Begin by understanding your company’s sales cycle and gain a clear understanding of what your prospective buyer needs at each stage. Look at your current marketing programs and activities. These should map to the prospective buyers’ needs at each of the stages in the sales cycle. If they don’t, consider whether these activities are contributing to your organization’s objectives. If not,  drop them from your marketing plan. You may need to consider new activities that better align with your company’s objectives, sales cycle and prospective buyers’ needs.

Next, assign values to each program based on the importance of the desired outcome along the sales cycle. Certain activities are tied to more critical outcomes and therefore should be given a higher value. You now have metrics to measure and can evaluate how effective a marketing program or activity was at eliciting the desired outcome in the sales cycle and if they contributed to generating additional sales.

Is the Marketing Program Profitable? 

Once you have measured and quantified how these activities contributed to generating revenues you must determine if they did so profitably.  Calculate the ROI.  Start with a simple P/L statement.

  1. On the Revenue side, include the dollar contributions that the program made to sales and multiply this number by your average gross margin to calculate the gross profit from marketing’s contributions to sales.
  2. On the expense side, total all marketing program expenses and include staff time and any other resources that contributed directly to the program.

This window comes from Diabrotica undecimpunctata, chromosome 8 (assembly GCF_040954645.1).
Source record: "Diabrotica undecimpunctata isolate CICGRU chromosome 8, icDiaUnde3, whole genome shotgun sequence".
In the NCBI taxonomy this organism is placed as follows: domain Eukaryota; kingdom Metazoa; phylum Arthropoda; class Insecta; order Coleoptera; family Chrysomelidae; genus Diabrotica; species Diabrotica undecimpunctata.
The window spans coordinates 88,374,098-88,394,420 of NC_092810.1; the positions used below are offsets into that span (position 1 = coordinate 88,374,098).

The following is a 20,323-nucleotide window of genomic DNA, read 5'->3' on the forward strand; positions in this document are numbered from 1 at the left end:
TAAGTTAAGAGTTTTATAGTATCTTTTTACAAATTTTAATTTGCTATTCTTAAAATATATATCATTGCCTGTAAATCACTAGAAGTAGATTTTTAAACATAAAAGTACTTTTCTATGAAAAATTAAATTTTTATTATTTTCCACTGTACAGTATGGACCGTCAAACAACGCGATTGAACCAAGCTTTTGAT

3. Subtract the total program expenses from the gross profit to determine the ROI of the program.

For more details, download the ebook, Definitive Guide to Marketing Metrics and Analytics, by Marketo which provides excellent real business examples for calculating Marketing ROI.

Be a Revenue and Profit Generator

With the start of a new quarter, now is a good time to review your marketing programs and goals.  Consider if these line up with your organization’s overall objectives.  Determine if you have the right metrics in place to measure effectiveness and impact during the sales cycle. Choose the tools to measure results. Decide how often to measure and adjust your activities.

When marketers develop programs that align with prospective buyers’ needs during the sales cycle, measure program effectiveness (incremental sales contribution) and calculate program profitability (ROI), it demonstrates to leadership that marketing is a contributor to the growth of the organization and not just another cost center.

Resources:

Definitive Guide to Marketing Metrics and Analytics, Marketo (ebook)